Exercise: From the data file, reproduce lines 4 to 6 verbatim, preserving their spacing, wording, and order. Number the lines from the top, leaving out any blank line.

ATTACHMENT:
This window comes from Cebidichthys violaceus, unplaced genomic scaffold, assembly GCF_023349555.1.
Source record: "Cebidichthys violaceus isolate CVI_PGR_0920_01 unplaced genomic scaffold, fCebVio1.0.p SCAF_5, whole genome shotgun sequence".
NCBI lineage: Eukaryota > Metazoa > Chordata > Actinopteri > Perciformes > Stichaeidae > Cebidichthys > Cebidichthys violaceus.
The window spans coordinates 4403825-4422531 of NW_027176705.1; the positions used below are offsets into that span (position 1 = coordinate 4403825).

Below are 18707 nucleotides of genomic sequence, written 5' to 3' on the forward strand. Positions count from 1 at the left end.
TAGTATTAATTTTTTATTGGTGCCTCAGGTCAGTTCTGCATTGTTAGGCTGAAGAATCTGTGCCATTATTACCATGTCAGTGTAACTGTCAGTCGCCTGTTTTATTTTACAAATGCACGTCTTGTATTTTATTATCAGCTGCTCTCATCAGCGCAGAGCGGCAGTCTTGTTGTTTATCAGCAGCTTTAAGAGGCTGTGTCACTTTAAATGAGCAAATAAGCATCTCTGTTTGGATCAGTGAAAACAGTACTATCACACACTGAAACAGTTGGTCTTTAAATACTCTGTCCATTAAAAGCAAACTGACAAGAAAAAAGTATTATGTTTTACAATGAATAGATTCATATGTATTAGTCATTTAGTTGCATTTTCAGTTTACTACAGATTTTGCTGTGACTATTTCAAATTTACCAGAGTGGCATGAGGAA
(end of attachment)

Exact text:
The window spans coordinates 4403825-4422531 of NW_027176705.1; the positions used below are offsets into that span (position 1 = coordinate 4403825).

Below are 18707 nucleotides of genomic sequence, written 5' to 3' on the forward strand. Positions count from 1 at the left end.
TAGTATTAATTTTTTATTGGTGCCTCAGGTCAGTTCTGCATTGTTAGGCTGAAGAATCTGTGCCATTATTACCATGTCAGTGTAACTGTCAGTCGCCTGTTTTATTTTACAAATGCACGTCTTGTATTTTATTATCAGCTGCTCTCATCAGCGCAGAGCGGCAGTCTTGTTGTTTATCAGCAGCTTTAAGAGGCTGTGTCACTTTAAATGAGCAAATAAGCATCTCTGTTTGGATCAGTGAAAACAGTACTATCACACACTGAAACAGTTGGTCTTTAAATACTCTGTCCATTAAAAGCAAACTGACAAGAAAAAAGTATTATGTTTTACAATGAATAGATTCATATGTATTAGTCATTTAGTTGCATTTTCAGTTTACTACAGATTTTGCTGTGACTATTTCAAATTTACCAGAGTGGCATGAGGAA